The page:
The Morellone (Caput Mortuum) will drag all the other colours out into a back alley, steal their pigment, and take over the whole joint. It’s fantastic. It’s opaque. And although it does great things in mixes, it needs to be added sparingly so as not to overwhelm. It made a lovely maroon with Permanent Carmine and a lovely Tyrian purple with Carmine and Ultramarine. I found it too strong when I tried to incorporate it into the shadows in the first sketch I tried.

The yellow-ish Green Earth seemed iffy at first—hard to rewet, reluctant and gooey on the page—but it dries with a beautiful fresco-y texture and shading and I love it so much. The Zecchi-blend Green Earth (Zecchi is another Italian paint brand) is a bluer, less grainy but still sort of fresco-y paint. I like it more and more the more I look at it. It needs layering like the other green earth to look its best.

The Slate Grey is subtle but pretty in the swatch and looks nice once I get enough of it on the page in a painting, but it’s not a simple one to work with. It might be the paper I’m using or the softness of the (excellent) Tintoretto brush, but I had to make an extra effort to get enough pigment onto the brush. It literally wasn’t even visible on the mixing palette. This is one I would want to try in a tube, but it is currently offered only in the half-pan set.

Sartorio Red is a pretty red-ochre brown. Even though it’s highly granulating, I tried it for skin tones and like the colour even if I’m iffy about the gritty effect in skin.

Raw Green Umber doesn’t quite replace my love of Schmincke’s Perylene Green for shading an outline, but it does a fair job at it and layers into nice shadows.

Zirconium Blue went from hard to get any pigment down, to suddenly stunning with more layers. It took a little time but was worth it; it’s somehow capable of being either soft and powdery or translucent with a suggestion of sparkle. I need to cultivate more patience, to get the best from this interesting paint. I don’t have another blue quite like this one—and I have a lot of blues from a lot of brands. This colour isn’t available in a tube. I’m sure some paints aren’t suited to tubes, but: Boo.

The closest blue I have to this in colour is Sennelier’s Cinereous Blue or a very light application of Schmincke Horadam’s powerhouse Helio Cerulean; the closest in behavior is Old Holland’s Manganese Blue Deep. Oto Kano’s Zirconium Cerulean is a little different—more granulating and I think more turquoise/greenish.

Indigo Genuine is a dark, flowing, grey blue that I’ll hesitate to use because genuine indigo isn’t lightfast. I have a pan of Kremer’s Indigo that I use for comparison with lightfast versions and used for a project about fugitive colours. The Kremer indigo always looks washed out, in contrast to this one. A. Gallo also makes a lightfast synthetic indigo paint which I’m sure is made to be a good match for genuine.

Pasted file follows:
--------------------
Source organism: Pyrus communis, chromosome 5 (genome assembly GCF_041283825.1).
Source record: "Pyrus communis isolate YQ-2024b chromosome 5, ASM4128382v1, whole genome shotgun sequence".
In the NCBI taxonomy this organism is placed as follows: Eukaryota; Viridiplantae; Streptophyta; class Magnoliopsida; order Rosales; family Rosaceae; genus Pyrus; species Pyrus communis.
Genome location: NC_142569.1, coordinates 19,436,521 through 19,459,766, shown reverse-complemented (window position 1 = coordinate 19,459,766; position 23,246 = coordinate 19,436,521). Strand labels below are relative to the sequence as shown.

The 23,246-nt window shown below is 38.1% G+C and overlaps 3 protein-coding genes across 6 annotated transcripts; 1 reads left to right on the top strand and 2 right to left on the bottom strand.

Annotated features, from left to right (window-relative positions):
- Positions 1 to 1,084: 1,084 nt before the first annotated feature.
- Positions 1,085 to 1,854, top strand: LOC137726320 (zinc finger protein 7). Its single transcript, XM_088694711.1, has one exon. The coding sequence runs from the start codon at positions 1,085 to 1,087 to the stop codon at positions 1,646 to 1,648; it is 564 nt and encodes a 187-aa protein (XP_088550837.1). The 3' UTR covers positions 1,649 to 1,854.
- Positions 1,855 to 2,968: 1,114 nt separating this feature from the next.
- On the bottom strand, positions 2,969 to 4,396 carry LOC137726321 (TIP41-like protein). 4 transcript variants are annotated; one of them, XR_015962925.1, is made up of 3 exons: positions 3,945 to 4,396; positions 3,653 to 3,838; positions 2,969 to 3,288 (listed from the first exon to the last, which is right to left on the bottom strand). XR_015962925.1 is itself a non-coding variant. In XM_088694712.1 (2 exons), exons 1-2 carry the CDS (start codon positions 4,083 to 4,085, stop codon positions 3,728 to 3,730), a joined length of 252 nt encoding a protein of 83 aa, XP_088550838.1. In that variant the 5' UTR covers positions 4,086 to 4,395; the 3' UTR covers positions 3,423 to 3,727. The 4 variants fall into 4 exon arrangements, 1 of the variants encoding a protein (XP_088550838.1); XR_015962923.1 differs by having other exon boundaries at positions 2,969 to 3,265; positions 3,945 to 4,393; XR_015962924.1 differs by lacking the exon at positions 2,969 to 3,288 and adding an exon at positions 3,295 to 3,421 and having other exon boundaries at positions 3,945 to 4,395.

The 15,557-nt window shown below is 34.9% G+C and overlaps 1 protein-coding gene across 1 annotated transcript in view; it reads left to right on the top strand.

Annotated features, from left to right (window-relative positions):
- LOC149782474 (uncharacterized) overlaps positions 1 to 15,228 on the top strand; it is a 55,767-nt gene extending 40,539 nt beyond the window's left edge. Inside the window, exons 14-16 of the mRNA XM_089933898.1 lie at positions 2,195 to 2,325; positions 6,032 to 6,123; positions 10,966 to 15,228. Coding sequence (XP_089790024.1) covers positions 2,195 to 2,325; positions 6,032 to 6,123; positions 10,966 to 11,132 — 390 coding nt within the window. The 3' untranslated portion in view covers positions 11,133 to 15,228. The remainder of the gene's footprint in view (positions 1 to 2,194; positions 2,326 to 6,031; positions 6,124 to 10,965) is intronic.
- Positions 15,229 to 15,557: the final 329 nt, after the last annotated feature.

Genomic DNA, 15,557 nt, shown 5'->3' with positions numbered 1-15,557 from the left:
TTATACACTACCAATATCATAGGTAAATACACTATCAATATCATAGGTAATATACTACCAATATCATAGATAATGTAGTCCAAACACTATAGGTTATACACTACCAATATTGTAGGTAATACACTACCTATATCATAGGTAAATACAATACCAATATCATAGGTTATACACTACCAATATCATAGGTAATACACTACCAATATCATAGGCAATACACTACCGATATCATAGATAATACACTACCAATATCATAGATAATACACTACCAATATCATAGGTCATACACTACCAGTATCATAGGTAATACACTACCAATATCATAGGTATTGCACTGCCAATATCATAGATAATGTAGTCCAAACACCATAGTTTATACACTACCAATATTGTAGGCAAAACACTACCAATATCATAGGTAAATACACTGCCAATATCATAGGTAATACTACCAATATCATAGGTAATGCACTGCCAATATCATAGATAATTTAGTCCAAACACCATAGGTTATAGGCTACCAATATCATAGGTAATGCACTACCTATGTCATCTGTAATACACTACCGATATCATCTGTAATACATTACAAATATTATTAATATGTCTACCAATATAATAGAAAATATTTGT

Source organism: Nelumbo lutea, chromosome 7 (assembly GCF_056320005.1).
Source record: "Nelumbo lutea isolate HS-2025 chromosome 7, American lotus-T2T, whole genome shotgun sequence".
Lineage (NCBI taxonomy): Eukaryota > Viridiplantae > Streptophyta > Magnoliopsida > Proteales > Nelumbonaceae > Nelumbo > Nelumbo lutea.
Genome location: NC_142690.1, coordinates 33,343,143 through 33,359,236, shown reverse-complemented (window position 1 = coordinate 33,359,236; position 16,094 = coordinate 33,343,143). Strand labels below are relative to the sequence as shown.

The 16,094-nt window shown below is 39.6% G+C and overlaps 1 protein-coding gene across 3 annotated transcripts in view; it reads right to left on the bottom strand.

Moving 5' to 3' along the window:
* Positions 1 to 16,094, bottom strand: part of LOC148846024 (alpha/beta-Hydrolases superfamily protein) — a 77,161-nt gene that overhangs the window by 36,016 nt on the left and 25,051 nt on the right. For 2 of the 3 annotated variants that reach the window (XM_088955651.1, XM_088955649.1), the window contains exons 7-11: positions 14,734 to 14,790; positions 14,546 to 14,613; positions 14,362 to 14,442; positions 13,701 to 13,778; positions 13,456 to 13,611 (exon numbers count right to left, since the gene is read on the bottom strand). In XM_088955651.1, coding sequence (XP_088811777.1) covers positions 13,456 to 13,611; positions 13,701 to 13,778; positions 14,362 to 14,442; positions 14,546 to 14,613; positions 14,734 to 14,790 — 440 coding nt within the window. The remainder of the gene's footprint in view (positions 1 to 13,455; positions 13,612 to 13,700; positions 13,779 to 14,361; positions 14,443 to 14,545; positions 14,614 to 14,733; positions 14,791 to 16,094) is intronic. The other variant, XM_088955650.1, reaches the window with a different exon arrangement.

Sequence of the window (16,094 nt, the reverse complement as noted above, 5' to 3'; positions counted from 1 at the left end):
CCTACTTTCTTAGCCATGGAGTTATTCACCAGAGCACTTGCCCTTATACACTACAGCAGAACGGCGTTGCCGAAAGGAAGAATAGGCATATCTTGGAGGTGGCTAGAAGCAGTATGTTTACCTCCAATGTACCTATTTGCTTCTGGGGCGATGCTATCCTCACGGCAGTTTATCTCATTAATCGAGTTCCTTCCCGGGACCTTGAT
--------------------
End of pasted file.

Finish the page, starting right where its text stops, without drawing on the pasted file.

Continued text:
Verdaccio half pan

Verdaccio is a mix traditionally made of black and yellow ochre or raw green umber, plus perhaps red and white in some formulations, that I’ve been wanting to try for underpaintings and monotone studies (and also try in encaustic and tempera). I wanted to try it first in a quality handmade paint in which the artisan had given careful thought to the mix as used historically, rather than me mixing it up myself based on descriptions and conflicting recipes. A. Gallo’s Verdaccio is “earth and black iron oxide.” I’ve been using my handmade Antica Green Earth for the same purpose, but it’s nice to have this alternative that has much better flow.

The other half pan I got is Morellone.


I wasn’t able to lift most of the colours from the paper, but I’ve only used these paints on one paper so far. When I had the patience to wait for a layer to dry, the paints glazed well over it (but I am not good with the whole patience thing). Where I repaired a mistake with white M. Graham gouache, these paints played well with the gouache.

Even though I’m not in love with all the colours, I am in love with this line of paints. They are a joy to use. They make me want to hurry up and get back to drawing SPQR Blues but on watercolour paper so I can add in colour highlights, and also do the full-colour Sunday comics again. I think the Naturale set would add just the right mood and tone to the comic, with some Sennelier paints along to get smooth skin tones and yellows.

Bottom line:

I’m saving up to buy the A. Gallo half-pan Naturale set plus a pan of Chromium Oxide. The 12-pan sets are €85, plus shipping depending on your location; individual half pans and some tubes are available as well. Because they’re handmade, quantities are always limited, and when palette sets come in stock they sell out quickly. It’s not a bad price for gorgeous handmade paints, but, especially considering how much paint I already have, I’ll need to save up for a special treat.